There is a saying among the public that old ones never gets old. It preserves its youth as time passes. Today, in an age where 5 minutes of fame are experienced has become a commodity that can be purchased on platforms such as tweeter, and star architects are turning heads on architectural platforms, Vitruvius, the author of the first known architectural writing exactly 2000 years ago, has become more and more popular as the ages pass with his work called '10 Books on Architecture'. He have become increasingly famous by increasing his followers. One of the most interesting parts of Vitruvius`s book is undoubtedly the 'Vitruvian man', which stands out with Da Vinci's drawing. Le Corbusier, the father of modern architecture, perhaps expressed the Modulor which is the human body that he used to express his ideas, with a not-imitated inspiration from Vitruvius 2000 years ago.
Vitruvian man - Le Corbusier's Modulor
At the beginning of Chapter 1 of Book 3, Vitruvius talks about ratio and proportion in temples and the human body. He states that the temple design is based on gaze, and that gaze stems from proportion, and explains that there should be a clear relationship between these proportions, as in a physically fit man. After explaining the ratio relations of the face, hand, etc. with other units of the body, he mention that between the elements of the temple and the general dimensions of the whole. He says that there must be conformity and describes the scheme known as the Vitruvian man with the following expressions:
“The center point of the human body is naturally the navel. Because, when a man lies on his back with his hands and feet open, the tips of his fingers and toes will touch the circumference of the circle drawn by a compass placed on his navel. Just as a circular shape can be obtained from the human body, a square shape can also be obtained. Because, if we measure the distance of the sole of the foot from the top of the head and apply this measurement to the arms opening to the side, it will be seen that the width is equal to the length, just like on perfectly square surfaces.”
Here, Vitruvius transforms the human body into a geometric scheme that includes a circle and a square, and states that the measurements between the proportional parts of this scheme should be used to make a building look most beautiful. The emergence of the Vitruvian man and its purpose of use is to achieve a ratio that will result in beauty in buildings.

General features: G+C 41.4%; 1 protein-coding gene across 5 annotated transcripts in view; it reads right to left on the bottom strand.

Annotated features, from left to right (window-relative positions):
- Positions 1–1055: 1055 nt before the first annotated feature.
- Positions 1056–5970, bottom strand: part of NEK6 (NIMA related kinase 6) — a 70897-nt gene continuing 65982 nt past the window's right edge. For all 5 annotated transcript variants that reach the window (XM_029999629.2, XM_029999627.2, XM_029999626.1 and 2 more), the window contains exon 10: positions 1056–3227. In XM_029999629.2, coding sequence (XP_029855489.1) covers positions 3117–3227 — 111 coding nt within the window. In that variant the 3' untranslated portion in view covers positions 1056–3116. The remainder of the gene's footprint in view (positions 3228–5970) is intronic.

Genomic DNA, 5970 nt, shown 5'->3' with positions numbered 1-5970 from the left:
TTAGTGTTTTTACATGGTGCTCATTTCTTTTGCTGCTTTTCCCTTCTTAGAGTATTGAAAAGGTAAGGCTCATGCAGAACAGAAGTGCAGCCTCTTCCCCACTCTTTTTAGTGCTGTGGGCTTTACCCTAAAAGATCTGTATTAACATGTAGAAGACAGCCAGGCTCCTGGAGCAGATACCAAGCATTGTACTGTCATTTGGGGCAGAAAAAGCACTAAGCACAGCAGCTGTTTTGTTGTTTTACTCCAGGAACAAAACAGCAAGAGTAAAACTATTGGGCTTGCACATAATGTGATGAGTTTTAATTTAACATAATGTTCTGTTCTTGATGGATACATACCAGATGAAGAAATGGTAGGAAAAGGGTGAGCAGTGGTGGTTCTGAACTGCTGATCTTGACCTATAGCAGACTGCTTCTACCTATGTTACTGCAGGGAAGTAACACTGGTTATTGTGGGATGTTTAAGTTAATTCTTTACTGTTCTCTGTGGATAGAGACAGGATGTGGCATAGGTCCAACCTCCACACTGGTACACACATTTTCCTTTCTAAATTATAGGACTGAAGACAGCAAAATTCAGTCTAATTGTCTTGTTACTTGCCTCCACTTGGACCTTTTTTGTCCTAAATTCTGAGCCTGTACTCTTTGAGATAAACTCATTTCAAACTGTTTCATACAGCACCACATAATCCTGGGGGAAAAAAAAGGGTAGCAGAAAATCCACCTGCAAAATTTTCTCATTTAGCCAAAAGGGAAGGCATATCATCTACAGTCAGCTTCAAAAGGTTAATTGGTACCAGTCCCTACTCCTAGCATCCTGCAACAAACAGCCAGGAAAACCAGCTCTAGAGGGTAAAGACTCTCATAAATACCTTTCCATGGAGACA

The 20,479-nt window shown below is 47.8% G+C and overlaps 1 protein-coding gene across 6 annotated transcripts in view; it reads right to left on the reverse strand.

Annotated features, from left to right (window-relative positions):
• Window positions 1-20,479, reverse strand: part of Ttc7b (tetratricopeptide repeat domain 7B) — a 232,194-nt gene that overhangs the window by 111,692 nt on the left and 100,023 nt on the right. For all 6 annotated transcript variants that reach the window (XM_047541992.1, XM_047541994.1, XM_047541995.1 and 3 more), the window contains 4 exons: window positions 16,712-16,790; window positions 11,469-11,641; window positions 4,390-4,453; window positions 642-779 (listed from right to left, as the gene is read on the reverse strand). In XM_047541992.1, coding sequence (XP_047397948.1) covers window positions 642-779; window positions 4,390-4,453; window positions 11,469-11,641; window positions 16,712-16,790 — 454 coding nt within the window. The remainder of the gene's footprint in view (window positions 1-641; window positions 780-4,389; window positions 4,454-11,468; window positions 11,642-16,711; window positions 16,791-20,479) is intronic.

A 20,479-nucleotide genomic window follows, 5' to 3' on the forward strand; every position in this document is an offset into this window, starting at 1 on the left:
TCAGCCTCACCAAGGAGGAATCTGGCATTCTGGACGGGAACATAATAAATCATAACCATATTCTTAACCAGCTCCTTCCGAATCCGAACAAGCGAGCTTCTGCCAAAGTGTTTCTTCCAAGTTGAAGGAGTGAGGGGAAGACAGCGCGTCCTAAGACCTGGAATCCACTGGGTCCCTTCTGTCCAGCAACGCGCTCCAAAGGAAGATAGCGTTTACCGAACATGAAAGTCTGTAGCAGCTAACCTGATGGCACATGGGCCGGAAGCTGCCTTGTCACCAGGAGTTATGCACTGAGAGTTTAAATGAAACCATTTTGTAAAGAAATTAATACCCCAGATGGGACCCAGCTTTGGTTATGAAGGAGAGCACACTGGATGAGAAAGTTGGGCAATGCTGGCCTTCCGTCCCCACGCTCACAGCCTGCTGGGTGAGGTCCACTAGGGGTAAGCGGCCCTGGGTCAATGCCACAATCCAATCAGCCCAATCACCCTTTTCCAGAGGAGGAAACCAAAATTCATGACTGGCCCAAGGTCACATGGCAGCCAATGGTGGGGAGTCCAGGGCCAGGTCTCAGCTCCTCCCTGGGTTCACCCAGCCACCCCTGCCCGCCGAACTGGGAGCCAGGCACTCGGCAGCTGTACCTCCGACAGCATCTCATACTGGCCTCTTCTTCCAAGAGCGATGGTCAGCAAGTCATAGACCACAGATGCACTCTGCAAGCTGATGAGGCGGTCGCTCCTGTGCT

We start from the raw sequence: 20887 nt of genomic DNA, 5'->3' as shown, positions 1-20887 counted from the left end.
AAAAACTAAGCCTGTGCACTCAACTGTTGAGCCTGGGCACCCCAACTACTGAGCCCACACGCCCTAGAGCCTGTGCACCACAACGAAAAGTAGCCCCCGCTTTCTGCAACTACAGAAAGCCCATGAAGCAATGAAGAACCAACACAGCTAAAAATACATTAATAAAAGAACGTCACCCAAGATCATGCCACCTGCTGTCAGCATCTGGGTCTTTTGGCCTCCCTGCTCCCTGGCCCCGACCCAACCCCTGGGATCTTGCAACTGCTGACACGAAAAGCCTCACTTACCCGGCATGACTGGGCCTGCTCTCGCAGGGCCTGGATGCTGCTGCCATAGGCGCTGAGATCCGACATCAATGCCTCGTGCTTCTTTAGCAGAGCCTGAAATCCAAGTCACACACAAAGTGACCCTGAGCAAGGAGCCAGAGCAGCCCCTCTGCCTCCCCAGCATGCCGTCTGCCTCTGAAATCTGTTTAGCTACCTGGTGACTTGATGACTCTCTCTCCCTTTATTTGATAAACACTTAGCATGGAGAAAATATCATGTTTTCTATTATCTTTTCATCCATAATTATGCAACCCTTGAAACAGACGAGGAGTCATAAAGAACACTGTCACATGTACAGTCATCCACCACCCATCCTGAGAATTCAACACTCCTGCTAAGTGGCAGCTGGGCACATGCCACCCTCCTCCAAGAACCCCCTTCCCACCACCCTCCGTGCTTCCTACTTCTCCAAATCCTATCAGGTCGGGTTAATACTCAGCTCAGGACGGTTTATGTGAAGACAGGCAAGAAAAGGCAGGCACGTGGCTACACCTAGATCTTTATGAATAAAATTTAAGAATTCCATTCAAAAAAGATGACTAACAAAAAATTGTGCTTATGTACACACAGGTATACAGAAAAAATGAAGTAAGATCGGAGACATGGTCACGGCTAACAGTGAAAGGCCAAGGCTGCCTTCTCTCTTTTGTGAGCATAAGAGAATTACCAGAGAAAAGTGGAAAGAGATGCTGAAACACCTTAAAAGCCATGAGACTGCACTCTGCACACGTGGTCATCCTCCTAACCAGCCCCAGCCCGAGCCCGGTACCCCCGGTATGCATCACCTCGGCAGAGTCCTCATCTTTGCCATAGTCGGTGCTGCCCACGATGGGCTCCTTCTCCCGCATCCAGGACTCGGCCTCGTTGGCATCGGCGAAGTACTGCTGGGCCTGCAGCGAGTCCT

He explains that in the periods before him, the rule of a strict symmetry in the arrangement of various elements in perfect buildings was valid and this was achieved by using the proportions of the human body.
Le Corbusier, on the other hand, used the human body as a tool to discipline the construction site and to enable a building to build itself. Modulor is the framing of the body. The geometric shapes used are the steps of this framing, the result of which is known from the beginning. The proportional grid he created in order to discipline the application on the construction site before Modular has become symbolic with the Modulor body. Every measurement engraved on buildings with Modulor serves the construction of the building.
Modulor is a total program. It corresponds to such a broad program that it will dominate the built environment, expel the accidental, and create certainty. It seems to go the opposite of medical measurement: First, it takes an x-ray, then it tries to fix the body in its appearance on that x-ray. Le Corbusier explain his idea with these statements:
“My dream is to introduce a norm, a 'grid of proportions', which will one day be spread throughout the country on construction sites, drawn on the wall or made of iron strip, which will serve as a measure for the endless series of different combinations and proportions throughout the project; the mason, carpenter and joiner will resort to whenever they choose a measurement according to their work; And everything they do, no matter how different and diverse they are, will be united in harmony. This is my dream.”
While Vitruvius tried to capture beauty with his Vitruvian man, Le Corbusier aimed to facilitate production in his Modulor. While Vitruvius' method was to create a concept of beauty that would allow different designs, Corbusier's approach is functional rather than an aesthetic concern like Vitruvius. The aim is to make the structure easier by bringing standards to production. When he started out, Le Corbusier first introduced the proportional grid system and adapted it to the 'Body Without Organs'. Vitruvius, on the other hand, starts from a point that is directly based on human proportions.
Architects with different design approaches such as Zaha Hadid, Richard Meier, Tadao Ando, Calatrava etc. can find a place in the framework drawn by Vitruvius, but the framework drawn by Corbusier does not allows design approaches that will bring different breaths in architecture, as it is easy to produce by selecting a unit and proportioning other building elements according to this unit.
Ronchamp Chapel by Corbusier
Marseille Blocks by Corbusier
Corbusier would not be able to use his Modulor, which would work in a standard residential block in Marseille blocks, in the Ronchamp chapel, a poetic place he created with the reflection of inner feelings. In the handling of the human body by these two architects, who are approximately 2000 years apart, Vitruvius is a place in which every architect after him can find a place. While Corbusier's Modulor is a scene without poetry, it is a scene containing Fordism, which was formed in parallel with other technical developments of the age in which he lived.